Part 1 of the 2014 ICC Symrise Series

Last week, some members of the Symrise team attended the 9th Annual International Chefs Congress at the Brooklyn Expo Center in Greenpoint. This is the first post in a Symrise series that will cover the event from every angle including trends,chefs, dishes, and flavors.

Being true to your ingredients, your style, and your history was the theme of the 9th Annual StarChefs International Chefs Congress ( The event was held at the Brooklyn Expo Center from October 26 to 28 and drew chefs from all over the globe including Yoshihiro Narisawa from Tokyo’s Narisawa, Joan Roca of El Celler de Can Roca in Girona, Spain, and Lima, Peru’s Jaime Pesaque of Mayta, among others. State-side, the Iron Chef Masaharu Morimoto of Japonais in Chicago, Jamie Bissonnette of Boston’s Toro, and Noah Bernamoff of New York’s Black Seed Bagel and author of The Mile End Cookbook– all echoed the spirit of the convention: authenticity.

Check out our series from last year's ICC HERE

Many chefs used the word “honest” to convey their attraction to local, pure ingredients. Dan Barber, co-owner and executive chef of New York’s Blue Hill and Blue Hill at Stone Barns, referred to “cooking the whole farm,” while Paul Liebrandt of Brooklyn’s The Elm summed it up as, “emotion, feeling, respect for the past, acknowledgement of the present, vision for the future.” Gunnar Gíslason of Iceland’s Dill, has focused exclusively on Icelandic ingredients like dry fish. He has relied on pickling, fermenting and salting seasonal vegetables and berries due to the short summer season.

Mexican innovator Enrique Olvera, who recently opened Cosme in New York’s Flatiron District, defined it as “cooking at your best, motivated by a genuine desire to give diners a special experience. It also means cooking without seeking anything other than your own story.”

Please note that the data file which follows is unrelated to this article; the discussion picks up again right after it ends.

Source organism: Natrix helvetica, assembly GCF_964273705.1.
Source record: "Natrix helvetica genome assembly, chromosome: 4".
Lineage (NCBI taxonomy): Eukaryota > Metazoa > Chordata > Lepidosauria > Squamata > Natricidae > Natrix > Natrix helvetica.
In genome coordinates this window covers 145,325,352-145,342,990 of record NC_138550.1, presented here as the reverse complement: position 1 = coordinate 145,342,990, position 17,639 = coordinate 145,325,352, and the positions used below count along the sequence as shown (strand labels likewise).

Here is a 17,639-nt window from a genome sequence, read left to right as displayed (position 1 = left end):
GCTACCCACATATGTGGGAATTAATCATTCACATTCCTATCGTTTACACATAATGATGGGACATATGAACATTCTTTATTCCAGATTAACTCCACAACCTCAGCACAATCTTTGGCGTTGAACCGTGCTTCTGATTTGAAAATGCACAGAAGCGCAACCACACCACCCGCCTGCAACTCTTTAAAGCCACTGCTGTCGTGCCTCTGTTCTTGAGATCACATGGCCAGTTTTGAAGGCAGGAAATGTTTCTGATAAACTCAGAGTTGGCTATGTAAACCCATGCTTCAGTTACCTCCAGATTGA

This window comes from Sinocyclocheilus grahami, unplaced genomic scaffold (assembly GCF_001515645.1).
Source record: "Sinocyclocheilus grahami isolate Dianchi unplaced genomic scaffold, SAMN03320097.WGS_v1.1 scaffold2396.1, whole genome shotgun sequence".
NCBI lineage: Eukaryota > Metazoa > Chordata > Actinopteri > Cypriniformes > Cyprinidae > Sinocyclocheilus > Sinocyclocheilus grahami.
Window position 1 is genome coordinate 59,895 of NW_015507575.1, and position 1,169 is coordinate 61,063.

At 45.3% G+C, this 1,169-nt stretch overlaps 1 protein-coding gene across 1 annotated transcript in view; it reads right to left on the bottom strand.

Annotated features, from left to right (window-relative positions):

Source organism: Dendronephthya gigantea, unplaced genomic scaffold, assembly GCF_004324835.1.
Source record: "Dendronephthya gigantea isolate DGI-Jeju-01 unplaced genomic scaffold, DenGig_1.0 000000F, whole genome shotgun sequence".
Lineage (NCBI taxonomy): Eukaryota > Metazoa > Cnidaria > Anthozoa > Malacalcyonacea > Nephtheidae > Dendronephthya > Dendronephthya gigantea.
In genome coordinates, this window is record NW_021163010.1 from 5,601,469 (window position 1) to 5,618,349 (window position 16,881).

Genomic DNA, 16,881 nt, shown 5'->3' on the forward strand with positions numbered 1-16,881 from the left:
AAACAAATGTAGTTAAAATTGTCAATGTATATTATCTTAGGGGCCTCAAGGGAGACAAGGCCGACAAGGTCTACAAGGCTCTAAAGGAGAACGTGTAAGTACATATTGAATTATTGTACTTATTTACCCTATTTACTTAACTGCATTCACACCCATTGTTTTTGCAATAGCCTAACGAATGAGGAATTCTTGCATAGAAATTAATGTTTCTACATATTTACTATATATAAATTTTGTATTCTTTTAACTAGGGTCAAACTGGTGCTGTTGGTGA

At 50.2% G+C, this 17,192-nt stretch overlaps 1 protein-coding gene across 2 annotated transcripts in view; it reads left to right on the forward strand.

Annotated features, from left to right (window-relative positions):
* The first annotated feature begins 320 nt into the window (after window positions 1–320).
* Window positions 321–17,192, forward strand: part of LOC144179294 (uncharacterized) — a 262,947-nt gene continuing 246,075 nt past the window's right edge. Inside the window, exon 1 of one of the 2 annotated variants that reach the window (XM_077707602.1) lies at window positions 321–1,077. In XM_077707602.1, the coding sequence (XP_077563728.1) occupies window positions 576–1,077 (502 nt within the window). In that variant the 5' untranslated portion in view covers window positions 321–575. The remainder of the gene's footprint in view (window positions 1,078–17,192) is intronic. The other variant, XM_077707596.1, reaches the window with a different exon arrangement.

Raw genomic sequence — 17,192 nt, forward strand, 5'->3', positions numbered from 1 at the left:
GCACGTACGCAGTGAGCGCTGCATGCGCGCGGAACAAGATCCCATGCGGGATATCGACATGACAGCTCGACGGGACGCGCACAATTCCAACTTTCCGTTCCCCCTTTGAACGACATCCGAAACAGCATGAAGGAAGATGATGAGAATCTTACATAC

Telling a story through food was a common refrain. Marcus Samuelsson of Red Rooster in New York discussed taking customers on a different type of journey though food and ingredients while Red Bank, New Jersey’s Marita Lynn of Runa Restaurant talked about using staples to help flavors shine (as a Peruvian chef, she particularly likes cumin, quinoas, aji chili peppers and various varietals of potatoes). Ryan McCaskey of Acadia in Chicago added his menu is a homage to the 14 summers he spent in Maine as a child, and said “there is a story that we’re telling.”

Brad Smoliak of Kitchen by Brad in Edmonton, Canada agrees the time is over for “trends.” “We’ve all experienced molecular gastronomy; now’s the time to get back to basics and create food that feeds the soul,” he says. To that end, he spoke about the importance of an “honest plate” using the Edmonton carrot as an example. One farm he knows of uses Nantes coreless carrots and stores them right at freezing, so they stay fresh and sweet. “They may not be as manicured-looking, but they taste so much better,” he says. It’s that perception of palate that makes a difference.

And yes, the soil makes a difference. Dirt was mentioned more than once during the conference, starting with Soil Soup, an ode to the terrain of Japan presented by Chef Narisawa. How food is grown and how that affects flavor was also part of Diego Muñoz’s of Astrid y Gastón in Lima’s presentation. He brought dirt all the way from Peru to showcase his huatia earthen oven potato preparation, which includes chaco, edible clay.

Dirt extends to the wine list, at least in Nashville, where Husk’s Sommelier Kenny Lyons divides his wine list by soil type instead of varietal or region.

Indeed, what used to be stuff to wash away has become the most honest expression of all.

Keep an eye out in the coming weeks for more posts in our 2014 ICC Symrise Series.

Coming up next, Top Trends for 2015 from the International Chefs Congress.

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